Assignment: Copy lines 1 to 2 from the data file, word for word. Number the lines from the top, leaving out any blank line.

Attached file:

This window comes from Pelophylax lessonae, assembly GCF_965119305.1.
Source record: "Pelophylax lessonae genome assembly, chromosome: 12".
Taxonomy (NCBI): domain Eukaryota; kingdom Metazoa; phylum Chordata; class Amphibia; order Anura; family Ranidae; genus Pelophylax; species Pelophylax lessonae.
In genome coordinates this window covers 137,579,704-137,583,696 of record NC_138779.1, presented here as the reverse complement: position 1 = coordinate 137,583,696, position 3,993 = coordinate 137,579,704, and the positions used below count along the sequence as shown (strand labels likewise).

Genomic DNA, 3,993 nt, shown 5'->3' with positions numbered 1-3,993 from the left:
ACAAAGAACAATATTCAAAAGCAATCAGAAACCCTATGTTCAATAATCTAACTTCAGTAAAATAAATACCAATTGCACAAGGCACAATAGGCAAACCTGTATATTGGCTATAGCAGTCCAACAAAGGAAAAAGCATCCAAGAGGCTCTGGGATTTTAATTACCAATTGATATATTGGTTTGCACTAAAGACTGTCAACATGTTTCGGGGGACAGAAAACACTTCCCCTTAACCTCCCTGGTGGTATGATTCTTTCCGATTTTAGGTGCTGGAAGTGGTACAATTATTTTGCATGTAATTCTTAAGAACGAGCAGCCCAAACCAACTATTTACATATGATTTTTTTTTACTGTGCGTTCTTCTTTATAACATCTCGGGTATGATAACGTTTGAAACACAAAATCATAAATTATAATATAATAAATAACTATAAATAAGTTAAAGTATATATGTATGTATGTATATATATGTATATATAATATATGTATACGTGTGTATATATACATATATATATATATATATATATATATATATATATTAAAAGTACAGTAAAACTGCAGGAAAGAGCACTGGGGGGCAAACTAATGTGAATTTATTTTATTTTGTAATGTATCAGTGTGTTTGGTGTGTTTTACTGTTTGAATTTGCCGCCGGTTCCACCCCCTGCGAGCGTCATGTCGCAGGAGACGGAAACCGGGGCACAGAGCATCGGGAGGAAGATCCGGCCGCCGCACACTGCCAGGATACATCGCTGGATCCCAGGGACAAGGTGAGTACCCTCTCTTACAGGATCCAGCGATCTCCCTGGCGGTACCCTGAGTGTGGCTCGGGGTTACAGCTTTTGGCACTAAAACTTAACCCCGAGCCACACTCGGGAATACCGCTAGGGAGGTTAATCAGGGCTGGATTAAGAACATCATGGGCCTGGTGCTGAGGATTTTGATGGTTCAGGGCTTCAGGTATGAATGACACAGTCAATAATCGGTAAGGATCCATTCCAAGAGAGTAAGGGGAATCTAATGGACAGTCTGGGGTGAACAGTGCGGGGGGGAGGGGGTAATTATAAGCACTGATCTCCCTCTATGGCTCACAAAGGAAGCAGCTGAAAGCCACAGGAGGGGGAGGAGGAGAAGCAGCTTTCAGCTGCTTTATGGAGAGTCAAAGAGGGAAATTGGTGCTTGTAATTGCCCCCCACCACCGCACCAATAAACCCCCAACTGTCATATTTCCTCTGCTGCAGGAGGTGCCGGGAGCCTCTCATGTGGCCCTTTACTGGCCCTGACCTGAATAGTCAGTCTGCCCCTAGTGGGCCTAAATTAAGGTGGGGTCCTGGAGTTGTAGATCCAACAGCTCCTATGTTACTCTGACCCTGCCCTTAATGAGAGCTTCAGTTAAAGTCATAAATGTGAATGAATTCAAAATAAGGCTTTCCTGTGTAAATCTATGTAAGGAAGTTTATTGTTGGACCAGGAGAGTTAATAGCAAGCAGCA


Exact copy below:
This window comes from Pelophylax lessonae, assembly GCF_965119305.1.
Source record: "Pelophylax lessonae genome assembly, chromosome: 12".